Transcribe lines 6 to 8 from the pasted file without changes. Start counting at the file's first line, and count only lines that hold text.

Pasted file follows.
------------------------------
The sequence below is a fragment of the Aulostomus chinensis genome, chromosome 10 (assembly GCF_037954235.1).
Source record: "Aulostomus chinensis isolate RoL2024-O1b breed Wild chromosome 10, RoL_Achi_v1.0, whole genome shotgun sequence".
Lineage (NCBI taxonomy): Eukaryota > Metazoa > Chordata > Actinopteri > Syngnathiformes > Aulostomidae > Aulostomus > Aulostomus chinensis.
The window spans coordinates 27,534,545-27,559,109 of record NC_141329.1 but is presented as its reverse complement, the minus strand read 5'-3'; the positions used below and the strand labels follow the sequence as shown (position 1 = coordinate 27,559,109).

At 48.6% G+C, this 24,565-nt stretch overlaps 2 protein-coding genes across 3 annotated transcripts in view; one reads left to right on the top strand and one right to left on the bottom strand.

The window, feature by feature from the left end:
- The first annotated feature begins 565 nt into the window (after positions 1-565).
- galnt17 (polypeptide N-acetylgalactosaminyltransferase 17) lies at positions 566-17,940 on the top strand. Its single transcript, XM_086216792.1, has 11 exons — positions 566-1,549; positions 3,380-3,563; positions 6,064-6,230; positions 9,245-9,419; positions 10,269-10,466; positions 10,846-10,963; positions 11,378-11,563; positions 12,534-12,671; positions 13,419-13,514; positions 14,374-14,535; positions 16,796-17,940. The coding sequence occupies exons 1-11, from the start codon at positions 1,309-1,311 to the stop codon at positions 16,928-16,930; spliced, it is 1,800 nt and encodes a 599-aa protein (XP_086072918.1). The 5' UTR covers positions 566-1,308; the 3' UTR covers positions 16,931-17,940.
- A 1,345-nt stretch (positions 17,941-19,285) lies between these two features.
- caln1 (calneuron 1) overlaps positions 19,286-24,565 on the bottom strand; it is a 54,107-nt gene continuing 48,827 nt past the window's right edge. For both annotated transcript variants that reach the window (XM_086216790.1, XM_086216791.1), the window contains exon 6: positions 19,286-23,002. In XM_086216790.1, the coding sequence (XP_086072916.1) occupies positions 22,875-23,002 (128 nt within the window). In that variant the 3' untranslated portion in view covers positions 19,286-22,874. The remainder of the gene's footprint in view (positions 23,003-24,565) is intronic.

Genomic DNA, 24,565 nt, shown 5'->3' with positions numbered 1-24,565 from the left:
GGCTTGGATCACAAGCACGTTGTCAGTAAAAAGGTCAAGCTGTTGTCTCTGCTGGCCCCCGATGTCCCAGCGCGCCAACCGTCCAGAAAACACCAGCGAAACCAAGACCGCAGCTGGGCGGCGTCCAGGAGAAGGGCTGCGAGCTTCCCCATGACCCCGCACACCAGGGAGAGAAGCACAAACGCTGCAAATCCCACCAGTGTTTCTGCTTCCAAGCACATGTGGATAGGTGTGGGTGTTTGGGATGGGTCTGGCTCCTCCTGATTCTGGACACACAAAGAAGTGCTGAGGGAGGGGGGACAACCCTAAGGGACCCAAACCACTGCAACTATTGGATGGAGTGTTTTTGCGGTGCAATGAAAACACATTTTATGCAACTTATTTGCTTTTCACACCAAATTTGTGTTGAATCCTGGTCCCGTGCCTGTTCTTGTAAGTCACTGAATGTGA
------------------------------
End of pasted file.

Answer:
The window, feature by feature from the left end:
- The first annotated feature begins 565 nt into the window (after positions 1-565).
- galnt17 (polypeptide N-acetylgalactosaminyltransferase 17) lies at positions 566-17,940 on the top strand. Its single transcript, XM_086216792.1, has 11 exons — positions 566-1,549; positions 3,380-3,563; positions 6,064-6,230; positions 9,245-9,419; positions 10,269-10,466; positions 10,846-10,963; positions 11,378-11,563; positions 12,534-12,671; positions 13,419-13,514; positions 14,374-14,535; positions 16,796-17,940. The coding sequence occupies exons 1-11, from the start codon at positions 1,309-1,311 to the stop codon at positions 16,928-16,930; spliced, it is 1,800 nt and encodes a 599-aa protein (XP_086072918.1). The 5' UTR covers positions 566-1,308; the 3' UTR covers positions 16,931-17,940.